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According to the new congressional GMO labeling bill, which the President is expected to sign into law any day, food manufacturers will be required to disclose the presence of genetically engineered ingredients either in plain English or in the ancient Kavavil language as follows:

“Krrazpt xri drivqqwit bmoopedi wroovi u korzicla zixxo praggimon”

Only seventeen living people can read Kazavil but that is the compromise reached by congressional democrats and republicans. It seems like a fair deal, halfway between the advocacy groups that wanted full disclosure in English and food companies that wanted no disclosure at all.

Okay, that’s not exactly true. What is true is that food companies will have to disclose the presence of GE ingredients but have several options for how to do it. One is plain English. Another is by means of a QR code that the consumer can scan and get directed to a website that will give all the pertinent information. For a lot of people, those who either don’t have smart phones or have no, even if they do, idea what to do with a QR code, it’s about the same as having it in ancient Kazavil.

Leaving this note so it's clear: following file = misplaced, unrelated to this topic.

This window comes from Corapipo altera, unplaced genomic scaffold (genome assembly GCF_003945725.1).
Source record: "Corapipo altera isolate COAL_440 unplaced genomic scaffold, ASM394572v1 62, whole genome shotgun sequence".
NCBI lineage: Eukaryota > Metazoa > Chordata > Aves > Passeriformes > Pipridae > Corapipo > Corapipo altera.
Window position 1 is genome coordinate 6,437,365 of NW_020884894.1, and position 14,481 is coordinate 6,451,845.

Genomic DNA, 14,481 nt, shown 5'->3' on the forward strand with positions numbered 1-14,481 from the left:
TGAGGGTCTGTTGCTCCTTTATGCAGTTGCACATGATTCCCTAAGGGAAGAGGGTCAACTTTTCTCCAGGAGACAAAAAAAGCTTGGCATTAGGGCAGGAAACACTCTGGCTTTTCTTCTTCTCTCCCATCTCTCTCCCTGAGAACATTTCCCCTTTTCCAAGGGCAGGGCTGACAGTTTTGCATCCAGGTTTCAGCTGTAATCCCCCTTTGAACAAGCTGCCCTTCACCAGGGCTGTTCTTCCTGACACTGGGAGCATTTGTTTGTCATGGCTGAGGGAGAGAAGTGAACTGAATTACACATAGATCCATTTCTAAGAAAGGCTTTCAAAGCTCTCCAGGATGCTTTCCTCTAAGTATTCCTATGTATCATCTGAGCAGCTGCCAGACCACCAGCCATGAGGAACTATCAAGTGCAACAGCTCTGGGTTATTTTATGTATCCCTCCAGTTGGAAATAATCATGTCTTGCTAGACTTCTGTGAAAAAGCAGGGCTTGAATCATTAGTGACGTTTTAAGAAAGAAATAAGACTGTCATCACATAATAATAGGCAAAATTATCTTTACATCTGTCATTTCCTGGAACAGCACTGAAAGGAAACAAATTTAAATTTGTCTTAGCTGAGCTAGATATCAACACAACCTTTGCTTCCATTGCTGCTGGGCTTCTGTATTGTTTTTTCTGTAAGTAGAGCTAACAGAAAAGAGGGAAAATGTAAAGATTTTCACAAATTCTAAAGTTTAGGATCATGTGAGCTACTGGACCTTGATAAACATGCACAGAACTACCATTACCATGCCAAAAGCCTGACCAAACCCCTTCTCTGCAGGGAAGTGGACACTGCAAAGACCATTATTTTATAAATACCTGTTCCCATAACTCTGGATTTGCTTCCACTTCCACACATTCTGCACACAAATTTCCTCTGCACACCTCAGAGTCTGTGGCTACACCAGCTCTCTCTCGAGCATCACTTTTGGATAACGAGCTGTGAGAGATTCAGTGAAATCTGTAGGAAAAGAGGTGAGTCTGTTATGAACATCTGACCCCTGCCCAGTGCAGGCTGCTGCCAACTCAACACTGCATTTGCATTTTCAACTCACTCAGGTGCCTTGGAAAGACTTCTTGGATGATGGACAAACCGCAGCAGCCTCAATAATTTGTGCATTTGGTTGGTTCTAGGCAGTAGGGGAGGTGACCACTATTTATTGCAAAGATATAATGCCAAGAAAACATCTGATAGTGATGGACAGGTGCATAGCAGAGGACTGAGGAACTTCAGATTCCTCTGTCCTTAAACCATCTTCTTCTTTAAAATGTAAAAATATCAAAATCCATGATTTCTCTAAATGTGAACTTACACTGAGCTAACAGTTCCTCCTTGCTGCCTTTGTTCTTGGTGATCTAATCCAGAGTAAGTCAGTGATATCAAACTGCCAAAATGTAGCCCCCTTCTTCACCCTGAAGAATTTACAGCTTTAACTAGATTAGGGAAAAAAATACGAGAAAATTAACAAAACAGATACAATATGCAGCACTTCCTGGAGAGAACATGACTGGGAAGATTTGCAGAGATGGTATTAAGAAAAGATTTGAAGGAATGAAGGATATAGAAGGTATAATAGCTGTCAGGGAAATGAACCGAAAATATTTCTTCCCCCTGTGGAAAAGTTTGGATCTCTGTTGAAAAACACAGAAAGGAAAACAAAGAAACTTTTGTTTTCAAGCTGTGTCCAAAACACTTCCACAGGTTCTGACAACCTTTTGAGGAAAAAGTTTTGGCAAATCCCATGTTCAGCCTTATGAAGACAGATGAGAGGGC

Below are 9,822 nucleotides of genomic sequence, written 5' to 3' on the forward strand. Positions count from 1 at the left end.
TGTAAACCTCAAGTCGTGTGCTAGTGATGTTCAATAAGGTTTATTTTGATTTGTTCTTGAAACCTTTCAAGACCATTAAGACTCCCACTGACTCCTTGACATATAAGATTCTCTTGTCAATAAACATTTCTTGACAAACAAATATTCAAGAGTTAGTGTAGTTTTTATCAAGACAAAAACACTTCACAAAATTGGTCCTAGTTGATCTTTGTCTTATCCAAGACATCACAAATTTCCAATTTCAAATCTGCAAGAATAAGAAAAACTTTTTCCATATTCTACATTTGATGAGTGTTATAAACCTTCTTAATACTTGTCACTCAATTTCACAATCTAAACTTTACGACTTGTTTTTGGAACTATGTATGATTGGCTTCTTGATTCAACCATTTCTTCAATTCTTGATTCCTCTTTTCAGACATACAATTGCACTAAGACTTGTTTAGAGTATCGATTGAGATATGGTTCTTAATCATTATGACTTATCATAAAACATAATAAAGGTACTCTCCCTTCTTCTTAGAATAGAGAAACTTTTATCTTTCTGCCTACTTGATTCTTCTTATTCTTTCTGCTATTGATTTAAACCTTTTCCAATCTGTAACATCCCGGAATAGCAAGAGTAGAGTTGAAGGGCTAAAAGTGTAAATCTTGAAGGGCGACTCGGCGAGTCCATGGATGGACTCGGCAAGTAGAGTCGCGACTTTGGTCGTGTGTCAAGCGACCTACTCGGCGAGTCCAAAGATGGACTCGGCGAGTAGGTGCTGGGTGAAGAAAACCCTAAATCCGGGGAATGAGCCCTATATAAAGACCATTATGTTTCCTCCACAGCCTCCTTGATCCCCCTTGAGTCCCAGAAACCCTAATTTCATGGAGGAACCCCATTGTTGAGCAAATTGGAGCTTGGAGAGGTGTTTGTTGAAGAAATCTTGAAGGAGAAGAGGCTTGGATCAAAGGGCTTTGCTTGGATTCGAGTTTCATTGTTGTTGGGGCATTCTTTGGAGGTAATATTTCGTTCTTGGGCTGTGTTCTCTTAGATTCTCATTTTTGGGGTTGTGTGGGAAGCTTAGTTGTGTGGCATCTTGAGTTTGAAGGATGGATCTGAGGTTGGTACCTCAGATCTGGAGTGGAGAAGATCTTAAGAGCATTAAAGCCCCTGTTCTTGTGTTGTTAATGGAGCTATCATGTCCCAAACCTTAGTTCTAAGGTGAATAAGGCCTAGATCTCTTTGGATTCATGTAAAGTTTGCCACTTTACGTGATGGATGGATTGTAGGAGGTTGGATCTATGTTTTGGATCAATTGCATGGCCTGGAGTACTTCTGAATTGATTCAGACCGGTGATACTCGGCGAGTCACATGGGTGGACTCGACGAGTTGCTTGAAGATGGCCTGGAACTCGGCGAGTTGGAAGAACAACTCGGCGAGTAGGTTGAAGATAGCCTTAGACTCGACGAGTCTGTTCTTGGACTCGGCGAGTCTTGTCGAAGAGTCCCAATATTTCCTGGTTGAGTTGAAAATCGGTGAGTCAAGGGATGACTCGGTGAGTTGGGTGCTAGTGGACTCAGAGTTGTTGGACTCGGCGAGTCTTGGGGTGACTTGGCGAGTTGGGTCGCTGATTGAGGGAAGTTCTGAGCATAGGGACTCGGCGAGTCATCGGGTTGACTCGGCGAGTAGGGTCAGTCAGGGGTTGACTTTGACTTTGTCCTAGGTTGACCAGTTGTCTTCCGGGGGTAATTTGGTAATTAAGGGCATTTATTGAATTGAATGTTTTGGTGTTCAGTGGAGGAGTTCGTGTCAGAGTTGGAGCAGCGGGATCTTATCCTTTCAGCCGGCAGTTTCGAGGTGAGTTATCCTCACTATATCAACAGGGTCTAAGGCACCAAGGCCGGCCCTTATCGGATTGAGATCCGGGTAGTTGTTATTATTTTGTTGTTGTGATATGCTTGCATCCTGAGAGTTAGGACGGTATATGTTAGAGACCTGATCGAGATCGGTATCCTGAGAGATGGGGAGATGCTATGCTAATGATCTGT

The new law solves the problem of Vermont’s mandatory disclosure law – now preempted by federal law. It does not answer the question of GMO safety; no law can do that. It also leaves open the definition of what is a genetically engineered or modified food.

Here is my take on GE foods: I think, but don’t know with absolute certainty, that they are safe. I don’t know with absolute certainty if organic lettuce at the farmers market is safe either. But I do think consumers have a right to know if that’s part of what they are eating. In any earlier blog I wrote that Campbell’s was doing it right by disclosing the presence of GE ingredients in a forthright and positive way. I doubt that this disclosure is hurting the sale of their SpaghettiOs one bit.

Frankly, putting it in ancient Kazavil might not be such a bad idea.

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